They don’t like to admit it. But there is an unnecessary rivalry between NATO and the European Union. NATO is a military, defensive organization. The EU is an economic and political one with vast resources to make a difference to its own members and to its neighbors. Both organizations can complement each other, with NATO focusing on military operations and the EU on civilian missions. They don’t.

The crises in Europe’s eastern neighborhood, the latest being Russia’s military intimidation of Ukraine to the extent where Moscow is threatening its sovereignty and independence, are testing NATO and the EU. The outcome will affect Europe’s ability to act strategically and further integrate. The omens don’t look good for either.

Judy Dempsey
Dempsey is a nonresident senior fellow at Carnegie Europe and editor in chief of Strategic Europe.
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NATO has had its fair share of differences among its European members. Recall how the U.S. invasion of Iraq in 2003 almost destroyed NATO. Then, France and Germany lined up with Russia to oppose the attack. Moscow nearly succeeded in achieving its long-term goal of splitting the transatlantic alliance. NATO’s military intervention in Libya in 2011 and its recent withdrawal from Afghanistan left the alliance bruised and demoralized. 

But since Russia began threatening to invade Ukraine again, NATO has shown some spunk. It is sending troops to the Baltic states and Romania. Even though Ukraine or Georgia are not going to join the alliance any day soon, NATO Secretary General Jens Stoltenberg refuses to cede to Russia’s demand to rule out accession.

NATO’s metal would be really tested if the alliance offered Ukraine the Membership Action Plan (MAP). That would set the country on a trajectory toward NATO but also lead to an unpredictable reaction by Russia. Remember how NATO opened the door to Montenegro that was nowhere near fit to join the alliance and was threatened by Russia if it did. Nothing happened.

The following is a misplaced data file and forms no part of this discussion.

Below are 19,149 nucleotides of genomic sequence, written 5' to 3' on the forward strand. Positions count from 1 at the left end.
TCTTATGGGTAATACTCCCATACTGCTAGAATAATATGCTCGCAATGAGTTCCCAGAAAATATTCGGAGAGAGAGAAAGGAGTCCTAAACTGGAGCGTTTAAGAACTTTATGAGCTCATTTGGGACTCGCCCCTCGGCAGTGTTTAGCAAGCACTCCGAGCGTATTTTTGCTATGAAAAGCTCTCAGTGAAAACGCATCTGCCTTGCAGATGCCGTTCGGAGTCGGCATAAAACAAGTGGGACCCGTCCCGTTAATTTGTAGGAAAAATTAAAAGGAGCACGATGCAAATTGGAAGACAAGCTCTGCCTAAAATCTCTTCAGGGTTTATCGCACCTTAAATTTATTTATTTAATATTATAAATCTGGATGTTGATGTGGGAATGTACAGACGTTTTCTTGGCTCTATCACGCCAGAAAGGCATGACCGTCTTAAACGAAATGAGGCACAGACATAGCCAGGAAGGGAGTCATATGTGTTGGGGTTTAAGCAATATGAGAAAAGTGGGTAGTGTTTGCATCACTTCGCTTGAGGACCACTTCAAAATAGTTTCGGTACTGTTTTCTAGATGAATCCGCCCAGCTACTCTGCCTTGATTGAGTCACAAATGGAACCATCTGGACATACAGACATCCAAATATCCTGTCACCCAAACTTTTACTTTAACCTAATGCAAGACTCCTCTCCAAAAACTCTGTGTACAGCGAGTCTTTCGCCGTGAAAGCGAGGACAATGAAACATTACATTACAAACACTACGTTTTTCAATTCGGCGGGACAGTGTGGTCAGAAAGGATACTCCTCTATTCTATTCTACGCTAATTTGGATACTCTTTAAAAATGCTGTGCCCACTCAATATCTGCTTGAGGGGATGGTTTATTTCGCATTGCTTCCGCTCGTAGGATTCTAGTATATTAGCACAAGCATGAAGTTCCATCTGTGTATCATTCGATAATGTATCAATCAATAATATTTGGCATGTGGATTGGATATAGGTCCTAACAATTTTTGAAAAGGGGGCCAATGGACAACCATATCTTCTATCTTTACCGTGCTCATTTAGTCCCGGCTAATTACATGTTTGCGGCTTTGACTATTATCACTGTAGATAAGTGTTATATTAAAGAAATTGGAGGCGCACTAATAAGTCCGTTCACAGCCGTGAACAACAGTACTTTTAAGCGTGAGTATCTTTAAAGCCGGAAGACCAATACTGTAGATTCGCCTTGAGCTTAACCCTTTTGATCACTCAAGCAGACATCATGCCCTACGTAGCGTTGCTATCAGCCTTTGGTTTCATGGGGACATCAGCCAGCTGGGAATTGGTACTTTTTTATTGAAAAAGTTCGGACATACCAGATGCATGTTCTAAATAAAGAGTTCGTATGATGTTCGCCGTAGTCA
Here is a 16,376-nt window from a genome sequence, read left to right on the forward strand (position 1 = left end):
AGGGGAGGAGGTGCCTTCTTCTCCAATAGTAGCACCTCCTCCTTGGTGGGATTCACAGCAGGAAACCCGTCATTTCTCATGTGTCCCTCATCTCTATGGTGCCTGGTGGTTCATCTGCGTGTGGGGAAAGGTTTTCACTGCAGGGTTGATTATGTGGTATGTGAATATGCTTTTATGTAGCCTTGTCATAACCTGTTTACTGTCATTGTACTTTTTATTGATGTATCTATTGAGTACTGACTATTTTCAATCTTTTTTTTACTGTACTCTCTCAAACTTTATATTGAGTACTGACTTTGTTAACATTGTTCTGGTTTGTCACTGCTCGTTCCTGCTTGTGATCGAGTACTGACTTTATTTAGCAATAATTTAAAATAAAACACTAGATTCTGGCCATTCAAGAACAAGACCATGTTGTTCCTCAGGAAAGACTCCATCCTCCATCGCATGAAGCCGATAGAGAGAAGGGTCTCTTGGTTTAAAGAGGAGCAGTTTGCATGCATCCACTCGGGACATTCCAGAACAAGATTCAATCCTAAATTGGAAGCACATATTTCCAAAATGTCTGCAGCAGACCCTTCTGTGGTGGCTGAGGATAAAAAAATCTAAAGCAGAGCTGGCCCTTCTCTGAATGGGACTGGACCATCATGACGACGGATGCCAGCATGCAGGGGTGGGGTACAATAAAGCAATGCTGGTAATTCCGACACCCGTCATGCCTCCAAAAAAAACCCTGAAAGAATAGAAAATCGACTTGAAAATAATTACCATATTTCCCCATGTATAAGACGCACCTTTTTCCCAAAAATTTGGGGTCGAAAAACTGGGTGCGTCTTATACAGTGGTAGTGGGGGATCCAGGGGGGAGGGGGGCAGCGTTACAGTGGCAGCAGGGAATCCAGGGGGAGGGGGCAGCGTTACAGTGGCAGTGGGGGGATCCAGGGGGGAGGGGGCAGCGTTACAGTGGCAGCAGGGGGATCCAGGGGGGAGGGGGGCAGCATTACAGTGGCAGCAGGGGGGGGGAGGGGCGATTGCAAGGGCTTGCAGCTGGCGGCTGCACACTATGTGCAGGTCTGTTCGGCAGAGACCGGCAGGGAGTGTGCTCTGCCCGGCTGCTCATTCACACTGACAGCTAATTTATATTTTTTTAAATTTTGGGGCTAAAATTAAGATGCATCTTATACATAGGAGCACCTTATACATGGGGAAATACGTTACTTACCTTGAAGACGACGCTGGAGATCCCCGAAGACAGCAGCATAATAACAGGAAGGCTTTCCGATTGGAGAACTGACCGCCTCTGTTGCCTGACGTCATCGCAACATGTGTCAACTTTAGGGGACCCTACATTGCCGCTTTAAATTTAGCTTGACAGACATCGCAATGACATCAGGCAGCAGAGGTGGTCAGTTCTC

That aside, on Ukraine NATO is holding the line. This is despite Germany’s attempts to stop some of its members from sending weapons to Kiev. More telling, and this is the big difference between NATO and the EU, most of the alliance’s Western and Eastern European members are now beginning to share a common threat perception.

That is not the case in the EU.

When it comes to Ukraine, apart from the near absence of any leadership from the European Commission, the European External Action Service, and the European Council, the bloc is rife with divisions.

It’s not only that the member states have struggled to agree on additional sanctions on Russia. The two most important countries, France and Germany, don’t seem to take the views of the Baltic states and the Central Europeans seriously, unlike NATO. It’s as if Central Europe and the Baltics have upset the comfort zone that characterized the EU before that big bang enlargement of 2004. The crisis in Ukraine has accentuated these differences.

The Central Europeans and the Baltic states can take some of the blame. Leaving aside the degradation of the rule of law in Poland and Hungary, the region’s influence inside the union would have benefited from forging alliances with the older member states.

Poland did that with Sweden when center-right party Civic Platform was in power in Warsaw in 2007–15. It led to the EU establishing a new policy for its Eastern neighborhood. Since 2015, when Law and Justice came to power, Poland hasn’t made full use of its size, geography, and history to shape an EU policy toward Ukraine and Russia.

This is the greatest weakness of the EU: its lack of any strategic policy toward its eastern neighbors on the one hand and toward Russia on the other. The crisis unfolding in Ukraine confirms these intellectual, political, and strategic deficits.

It would make a big difference if Germany took the lead in moving the EU out of this trough. That seems unlikely. The government in Berlin is divided over how to deal with Russia. A wing in Chancellor Olaf Scholz’s Social Democratic Party is wedded to an Ostpolitik. The supporters of this Cold War policy believe strengthening political, trade, and economic ties with Moscow would bring Russia closer to the West. Instead, it has made Germany’s political elites and economic lobbies more dependent on Russia.

This dependency, exemplified by the controversial Nord Stream 2 pipeline, has deepened the suspicions among the EU’s Nordic, Baltic, and Central Europeans about Germany’s ambivalence toward Russia and how its position toward Ukraine is seen through the prism of Russia. Indeed, because of these views, it’s hard to see the EU becoming more politically integrated. Distrust of Berlin runs deep.

France’s position too has rattled some EU governments. French President Emmanuel Macron’s calls for a Europe to build up its own strategic and defense capabilities are not about making the bloc independent of NATO or the United States. They are about preparing Europe to deal with the changing geopolitical landscape and power shifts, dominated by China and Russia. Their policies can undermine Western democracies and the stability of the EU if the Europeans do not recognize the nature of the threats posed by Beijing and Moscow. Ukraine should be forcing a major rethink in European capitals.